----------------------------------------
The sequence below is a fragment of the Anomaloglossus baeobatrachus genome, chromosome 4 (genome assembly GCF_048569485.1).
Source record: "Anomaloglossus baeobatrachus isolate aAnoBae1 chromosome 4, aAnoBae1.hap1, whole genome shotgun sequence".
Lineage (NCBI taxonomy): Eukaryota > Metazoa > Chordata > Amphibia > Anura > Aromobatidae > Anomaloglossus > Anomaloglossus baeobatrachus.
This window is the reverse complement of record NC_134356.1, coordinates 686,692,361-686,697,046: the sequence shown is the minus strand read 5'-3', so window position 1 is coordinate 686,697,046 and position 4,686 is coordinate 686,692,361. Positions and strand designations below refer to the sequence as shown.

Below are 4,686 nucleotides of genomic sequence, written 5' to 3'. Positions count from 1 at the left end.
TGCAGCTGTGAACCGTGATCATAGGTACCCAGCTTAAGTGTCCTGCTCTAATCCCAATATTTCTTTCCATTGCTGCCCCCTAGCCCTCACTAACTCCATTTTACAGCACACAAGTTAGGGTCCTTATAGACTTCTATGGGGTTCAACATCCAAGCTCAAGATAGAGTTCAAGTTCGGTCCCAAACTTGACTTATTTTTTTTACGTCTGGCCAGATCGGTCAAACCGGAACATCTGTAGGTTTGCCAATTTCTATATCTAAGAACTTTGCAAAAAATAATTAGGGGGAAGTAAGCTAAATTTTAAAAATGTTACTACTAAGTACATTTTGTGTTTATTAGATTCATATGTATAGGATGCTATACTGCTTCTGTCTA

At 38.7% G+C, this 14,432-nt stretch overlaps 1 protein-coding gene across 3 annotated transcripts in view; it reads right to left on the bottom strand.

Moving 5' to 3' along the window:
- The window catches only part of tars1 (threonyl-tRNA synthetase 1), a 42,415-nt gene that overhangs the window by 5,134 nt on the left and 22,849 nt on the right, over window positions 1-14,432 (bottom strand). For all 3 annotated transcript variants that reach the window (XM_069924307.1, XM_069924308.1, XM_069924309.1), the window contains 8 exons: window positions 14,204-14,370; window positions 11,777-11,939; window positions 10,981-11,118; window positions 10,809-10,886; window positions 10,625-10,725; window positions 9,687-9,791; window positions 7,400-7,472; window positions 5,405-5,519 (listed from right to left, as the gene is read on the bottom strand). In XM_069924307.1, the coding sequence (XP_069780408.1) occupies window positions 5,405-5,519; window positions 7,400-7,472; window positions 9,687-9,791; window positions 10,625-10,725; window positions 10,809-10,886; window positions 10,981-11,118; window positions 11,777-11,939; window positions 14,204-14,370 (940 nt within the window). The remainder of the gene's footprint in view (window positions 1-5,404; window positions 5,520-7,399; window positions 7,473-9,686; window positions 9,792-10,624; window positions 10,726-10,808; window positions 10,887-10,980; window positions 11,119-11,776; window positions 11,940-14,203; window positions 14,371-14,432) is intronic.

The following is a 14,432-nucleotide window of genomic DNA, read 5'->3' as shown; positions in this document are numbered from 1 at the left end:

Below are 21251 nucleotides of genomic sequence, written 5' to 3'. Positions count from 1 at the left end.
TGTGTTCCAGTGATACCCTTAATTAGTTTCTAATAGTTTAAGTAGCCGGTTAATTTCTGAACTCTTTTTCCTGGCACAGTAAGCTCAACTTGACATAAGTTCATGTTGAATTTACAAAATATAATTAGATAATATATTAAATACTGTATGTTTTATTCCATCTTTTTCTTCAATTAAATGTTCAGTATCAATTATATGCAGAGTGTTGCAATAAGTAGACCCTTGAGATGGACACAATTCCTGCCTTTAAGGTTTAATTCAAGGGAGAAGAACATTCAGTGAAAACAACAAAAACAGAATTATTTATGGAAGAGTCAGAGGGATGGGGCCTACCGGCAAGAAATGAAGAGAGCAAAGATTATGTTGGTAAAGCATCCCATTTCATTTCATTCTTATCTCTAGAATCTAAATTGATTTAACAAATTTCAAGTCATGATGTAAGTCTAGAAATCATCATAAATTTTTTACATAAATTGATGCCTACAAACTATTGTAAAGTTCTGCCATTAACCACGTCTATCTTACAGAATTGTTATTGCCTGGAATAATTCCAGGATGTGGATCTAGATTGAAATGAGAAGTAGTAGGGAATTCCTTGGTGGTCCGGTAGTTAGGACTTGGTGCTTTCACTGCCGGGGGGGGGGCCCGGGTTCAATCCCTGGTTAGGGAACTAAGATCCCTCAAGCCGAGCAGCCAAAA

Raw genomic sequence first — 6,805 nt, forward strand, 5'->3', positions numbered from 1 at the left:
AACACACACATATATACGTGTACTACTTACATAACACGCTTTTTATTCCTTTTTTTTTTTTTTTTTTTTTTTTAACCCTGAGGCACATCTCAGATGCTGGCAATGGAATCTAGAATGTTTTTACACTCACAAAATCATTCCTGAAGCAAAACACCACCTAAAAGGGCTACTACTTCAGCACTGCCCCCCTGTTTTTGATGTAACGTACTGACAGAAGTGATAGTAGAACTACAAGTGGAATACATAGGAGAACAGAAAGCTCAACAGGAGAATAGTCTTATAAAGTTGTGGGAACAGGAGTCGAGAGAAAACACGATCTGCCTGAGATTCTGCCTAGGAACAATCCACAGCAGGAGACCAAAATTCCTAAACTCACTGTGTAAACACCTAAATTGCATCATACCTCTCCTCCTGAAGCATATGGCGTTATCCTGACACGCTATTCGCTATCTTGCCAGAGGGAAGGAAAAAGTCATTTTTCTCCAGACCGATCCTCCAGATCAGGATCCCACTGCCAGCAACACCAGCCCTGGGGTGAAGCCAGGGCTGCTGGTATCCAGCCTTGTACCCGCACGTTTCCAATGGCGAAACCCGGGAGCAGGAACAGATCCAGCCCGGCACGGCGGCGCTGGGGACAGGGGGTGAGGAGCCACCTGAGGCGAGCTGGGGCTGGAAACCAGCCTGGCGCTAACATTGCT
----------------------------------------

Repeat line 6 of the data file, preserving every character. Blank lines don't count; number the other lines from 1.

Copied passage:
TGCAGCTGTGAACCGTGATCATAGGTACCCAGCTTAAGTGTCCTGCTCTAATCCCAATATTTCTTTCCATTGCTGCCCCCTAGCCCTCACTAACTCCATTTTACAGCACACAAGTTAGGGTCCTTATAGACTTCTATGGGGTTCAACATCCAAGCTCAAGATAGAGTTCAAGTTCGGTCCCAAACTTGACTTATTTTTTTTACGTCTGGCCAGATCGGTCAAACCGGAACATCTGTAGGTTTGCCAATTTCTATATCTAAGAACTTTGCAAAAAATAATTAGGGGGAAGTAAGCTAAATTTTAAAAATGTTACTACTAAGTACATTTTGTGTTTATTAGATTCATATGTATAGGATGCTATACTGCTTCTGTCTA